10 Pregnancy Diet Myths and Facts: Expectations Vs Reality

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Pregnancy can be overwhelming due to the rapid changes and demands. While diet is important in maintaining the health of the mother and the baby, many a times, others confuse you with various versions of pregnancy diet dos and don’ts. Here we bring you the right information, backed by scientific evidence to help you make informed choices. Read on.

Myth 1 – Fruits like papaya, pineapple and mango cause miscarriage 

Raw Papaya and pineapple have enzymes that could possibly trigger uterine contractions. Mango is high in Vitamin A, an overdose of which can potentially be harmful for you and your baby. While it’s safe to consume these fruits occasionally in small amounts, to be on the safe side avoid going overboard. 

Myth 2 – Drinking too much water leads to an increase in amniotic fluid

Drinking at least 3 litres of water a day is essential to accommodate the growing blood volume, maintaining a healthy blood pressure and easing constipation symptoms. It also supports good milk supply during lactation later on. 

Myth 3 – Consuming tea or coffee is harmful

Again, moderation is the key word here. Caffeine is a known diuretic, which means that you will lose water from your body faster. Limiting caffeine intake such as tea, coffee and chocolates is advised.

Myth 4 – You must eat for two while pregnant

While your caloric needs increase in pregnancy, it’s important to concentrate on the quality of food eaten and not on quantity. During the first trimester, an increase in calories is not needed. There is an increase of about 350 calories per day during the second and third trimesters, but still there is absolutely no need to eat double the quantity of food.

Myth 5 – Consumption of saffron makes the baby fair

The baby’s complexion depends on the parents’ genes and it can only be inherited and not determined by consumption of certain foods.

Myth 6 – Fish should not be eaten during pregnancy

Some fish that are high in mercury and could possibly harm the development of the growing foetus. However, fish is a good source of protein and omega 3 fatty acids. Fatty fish like Salmon, Rohu, Catla and Catfish (Magur) are considered safe to be consumed in moderate quantities once or twice a week.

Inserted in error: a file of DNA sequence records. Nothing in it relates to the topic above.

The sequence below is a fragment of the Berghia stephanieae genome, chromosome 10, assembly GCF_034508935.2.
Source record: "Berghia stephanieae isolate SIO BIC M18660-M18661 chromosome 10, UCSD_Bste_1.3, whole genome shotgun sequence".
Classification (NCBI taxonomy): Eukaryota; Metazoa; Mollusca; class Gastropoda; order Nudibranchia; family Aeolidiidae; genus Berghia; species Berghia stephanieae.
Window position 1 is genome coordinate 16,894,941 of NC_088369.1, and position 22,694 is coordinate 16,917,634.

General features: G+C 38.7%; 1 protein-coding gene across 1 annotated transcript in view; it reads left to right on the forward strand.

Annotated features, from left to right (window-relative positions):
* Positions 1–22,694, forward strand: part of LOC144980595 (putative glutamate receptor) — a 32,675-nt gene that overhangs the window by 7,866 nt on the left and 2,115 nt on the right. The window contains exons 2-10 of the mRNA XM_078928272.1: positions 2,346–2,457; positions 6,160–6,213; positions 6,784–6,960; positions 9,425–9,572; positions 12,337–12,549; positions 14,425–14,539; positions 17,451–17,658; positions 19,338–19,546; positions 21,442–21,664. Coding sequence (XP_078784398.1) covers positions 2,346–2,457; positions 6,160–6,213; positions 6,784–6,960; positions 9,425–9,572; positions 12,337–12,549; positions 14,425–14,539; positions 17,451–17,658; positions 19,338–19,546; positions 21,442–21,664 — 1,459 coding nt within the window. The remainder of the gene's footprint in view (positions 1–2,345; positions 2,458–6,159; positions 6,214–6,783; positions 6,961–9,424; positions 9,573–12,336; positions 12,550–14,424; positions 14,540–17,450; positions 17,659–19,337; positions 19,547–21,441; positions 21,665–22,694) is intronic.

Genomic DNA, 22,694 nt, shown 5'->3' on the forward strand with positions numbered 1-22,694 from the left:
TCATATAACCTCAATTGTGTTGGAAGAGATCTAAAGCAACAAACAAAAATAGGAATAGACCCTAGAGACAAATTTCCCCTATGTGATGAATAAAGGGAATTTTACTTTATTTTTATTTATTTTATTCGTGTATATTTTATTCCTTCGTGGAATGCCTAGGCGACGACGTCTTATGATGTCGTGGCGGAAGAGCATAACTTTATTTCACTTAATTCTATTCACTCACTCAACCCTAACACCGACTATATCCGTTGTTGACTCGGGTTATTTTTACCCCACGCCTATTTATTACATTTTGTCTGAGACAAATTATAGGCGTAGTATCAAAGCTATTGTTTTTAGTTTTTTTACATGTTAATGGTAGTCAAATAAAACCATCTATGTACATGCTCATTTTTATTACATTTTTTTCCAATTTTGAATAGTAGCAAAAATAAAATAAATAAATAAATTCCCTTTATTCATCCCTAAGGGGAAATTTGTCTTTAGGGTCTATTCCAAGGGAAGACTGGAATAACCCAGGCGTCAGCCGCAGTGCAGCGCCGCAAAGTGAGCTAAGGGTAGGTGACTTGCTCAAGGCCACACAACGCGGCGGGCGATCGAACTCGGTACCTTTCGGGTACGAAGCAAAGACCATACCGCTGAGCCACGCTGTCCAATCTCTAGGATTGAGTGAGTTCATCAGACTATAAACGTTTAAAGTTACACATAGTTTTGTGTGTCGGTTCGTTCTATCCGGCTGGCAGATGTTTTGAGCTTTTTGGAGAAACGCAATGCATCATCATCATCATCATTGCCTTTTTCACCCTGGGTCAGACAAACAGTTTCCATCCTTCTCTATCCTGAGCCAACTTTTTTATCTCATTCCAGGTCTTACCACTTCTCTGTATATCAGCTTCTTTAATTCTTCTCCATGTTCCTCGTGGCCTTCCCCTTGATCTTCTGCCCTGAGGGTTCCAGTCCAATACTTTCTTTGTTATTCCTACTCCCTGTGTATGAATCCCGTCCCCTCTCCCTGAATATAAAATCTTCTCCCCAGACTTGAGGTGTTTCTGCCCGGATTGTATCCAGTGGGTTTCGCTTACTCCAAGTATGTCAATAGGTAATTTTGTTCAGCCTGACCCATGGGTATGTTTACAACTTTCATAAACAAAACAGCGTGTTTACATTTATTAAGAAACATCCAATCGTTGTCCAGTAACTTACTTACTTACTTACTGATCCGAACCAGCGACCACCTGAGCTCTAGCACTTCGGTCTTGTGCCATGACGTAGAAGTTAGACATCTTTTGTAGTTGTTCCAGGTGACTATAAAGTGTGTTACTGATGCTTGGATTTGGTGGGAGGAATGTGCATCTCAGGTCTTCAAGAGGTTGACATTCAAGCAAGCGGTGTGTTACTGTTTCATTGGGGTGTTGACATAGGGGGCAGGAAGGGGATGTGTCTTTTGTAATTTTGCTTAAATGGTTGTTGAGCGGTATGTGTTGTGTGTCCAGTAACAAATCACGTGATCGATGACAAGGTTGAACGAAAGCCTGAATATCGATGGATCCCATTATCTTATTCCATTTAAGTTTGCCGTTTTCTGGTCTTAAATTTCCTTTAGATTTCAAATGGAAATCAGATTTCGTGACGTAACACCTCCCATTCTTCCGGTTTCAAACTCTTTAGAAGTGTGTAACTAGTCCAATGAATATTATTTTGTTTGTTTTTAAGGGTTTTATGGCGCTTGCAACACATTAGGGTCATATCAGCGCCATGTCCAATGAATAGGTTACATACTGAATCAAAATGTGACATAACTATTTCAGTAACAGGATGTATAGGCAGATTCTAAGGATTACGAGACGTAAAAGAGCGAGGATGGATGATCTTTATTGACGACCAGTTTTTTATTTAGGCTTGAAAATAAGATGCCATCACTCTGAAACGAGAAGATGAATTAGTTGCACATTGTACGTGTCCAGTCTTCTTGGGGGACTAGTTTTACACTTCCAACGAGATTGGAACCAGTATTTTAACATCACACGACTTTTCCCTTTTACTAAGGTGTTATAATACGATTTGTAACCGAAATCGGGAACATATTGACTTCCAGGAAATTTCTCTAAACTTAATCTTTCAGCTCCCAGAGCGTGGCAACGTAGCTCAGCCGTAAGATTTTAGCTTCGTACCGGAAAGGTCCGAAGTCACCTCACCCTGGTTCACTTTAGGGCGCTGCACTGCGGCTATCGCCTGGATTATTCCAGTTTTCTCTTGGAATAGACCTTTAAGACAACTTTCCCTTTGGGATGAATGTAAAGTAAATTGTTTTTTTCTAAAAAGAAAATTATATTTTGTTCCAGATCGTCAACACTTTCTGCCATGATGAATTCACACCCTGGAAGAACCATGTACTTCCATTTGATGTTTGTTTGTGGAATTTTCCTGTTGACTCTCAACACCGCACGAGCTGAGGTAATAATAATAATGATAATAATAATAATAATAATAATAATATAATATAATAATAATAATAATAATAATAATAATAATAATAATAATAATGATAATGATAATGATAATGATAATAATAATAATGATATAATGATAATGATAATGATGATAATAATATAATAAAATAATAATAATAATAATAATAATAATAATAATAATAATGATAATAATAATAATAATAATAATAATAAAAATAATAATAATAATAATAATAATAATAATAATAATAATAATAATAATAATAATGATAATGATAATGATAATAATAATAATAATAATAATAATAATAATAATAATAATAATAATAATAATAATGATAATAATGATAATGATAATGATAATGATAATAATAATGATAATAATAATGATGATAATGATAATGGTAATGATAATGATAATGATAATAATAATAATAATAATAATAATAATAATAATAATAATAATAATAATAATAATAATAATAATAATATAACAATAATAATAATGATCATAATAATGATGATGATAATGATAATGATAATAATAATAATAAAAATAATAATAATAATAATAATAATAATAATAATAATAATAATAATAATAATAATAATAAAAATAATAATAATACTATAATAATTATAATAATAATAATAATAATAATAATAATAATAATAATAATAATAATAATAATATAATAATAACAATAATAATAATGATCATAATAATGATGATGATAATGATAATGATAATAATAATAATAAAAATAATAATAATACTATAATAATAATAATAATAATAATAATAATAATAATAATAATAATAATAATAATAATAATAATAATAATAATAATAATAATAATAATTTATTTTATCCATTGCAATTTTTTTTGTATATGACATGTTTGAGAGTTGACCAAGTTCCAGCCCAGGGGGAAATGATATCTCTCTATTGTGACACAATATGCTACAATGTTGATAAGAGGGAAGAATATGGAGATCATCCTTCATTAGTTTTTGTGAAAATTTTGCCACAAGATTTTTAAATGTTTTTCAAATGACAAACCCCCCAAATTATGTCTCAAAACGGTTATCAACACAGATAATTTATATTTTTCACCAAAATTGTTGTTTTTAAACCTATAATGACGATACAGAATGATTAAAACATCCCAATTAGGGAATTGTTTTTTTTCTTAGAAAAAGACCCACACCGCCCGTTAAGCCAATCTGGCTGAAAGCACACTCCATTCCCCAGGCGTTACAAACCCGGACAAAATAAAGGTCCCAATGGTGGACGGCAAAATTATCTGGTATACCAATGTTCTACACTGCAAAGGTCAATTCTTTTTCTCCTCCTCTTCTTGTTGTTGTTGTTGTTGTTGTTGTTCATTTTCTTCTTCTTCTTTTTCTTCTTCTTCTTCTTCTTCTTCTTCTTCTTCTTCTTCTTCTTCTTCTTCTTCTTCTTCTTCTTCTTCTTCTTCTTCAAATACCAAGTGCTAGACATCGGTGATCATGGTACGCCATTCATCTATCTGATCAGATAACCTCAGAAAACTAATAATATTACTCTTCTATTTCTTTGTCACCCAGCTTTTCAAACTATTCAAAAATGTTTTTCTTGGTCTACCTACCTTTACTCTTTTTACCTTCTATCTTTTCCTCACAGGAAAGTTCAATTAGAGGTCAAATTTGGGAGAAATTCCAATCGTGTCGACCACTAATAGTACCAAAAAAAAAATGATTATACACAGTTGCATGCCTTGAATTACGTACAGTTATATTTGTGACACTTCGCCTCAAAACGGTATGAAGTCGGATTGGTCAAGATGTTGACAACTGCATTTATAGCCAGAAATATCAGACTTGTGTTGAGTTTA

Myth 7 – Citrus or sour foods will make you catch a cold

Citrus fruits are an excellent source of Vitamin C that helps in boosting immunity and fighting off cold. Similarly curd is a good source of probiotics – good for gut health and digestion. So don’t shy from these beneficial foods.

Myth 8 – An occasional sip of alcohol is fine

Avoiding alcohol is best. While there is no recommended quantity considered safe, alcohol consumption is linked to a higher risk of birth defects in babies. 

Myth 9 – Avoid Peanuts when pregnant

It was believed that avoiding peanuts helps reduce the risk of asthma in the newborn. There is however, no scientific evidence to back this. Peanuts are a great source of protein and can be consumed. In fact, they might be beneficial in reducing nut allergies in the baby.

Myth 10 – Avoid Soya products

Soya contains phytoestrogens, a product that hinders endocrine function and is believed to cause infertility in men and women. While it’s true that people with thyroid malfunctions should avoid soya and soya products, others can consume moderate amounts of soya, especially because it is a good source of vegetarian protein.

A Few more nutrition tips for a would be mother :

  • Avoid foods that are not well cooked, especially eggs and meat products. 
  • Do not overdo your multivitamin supplements too – it’s best to consult your gynaecologist on this.
  • Have small frequent meals to keep indigestion and bloating at bay. Have a variety of food in your meals.

On a happy, closing note, it is interesting to note that a mother who eats nutritionally well during her pregnancy is more likely to have a child who fusses less over food and tends to eat all foods. 

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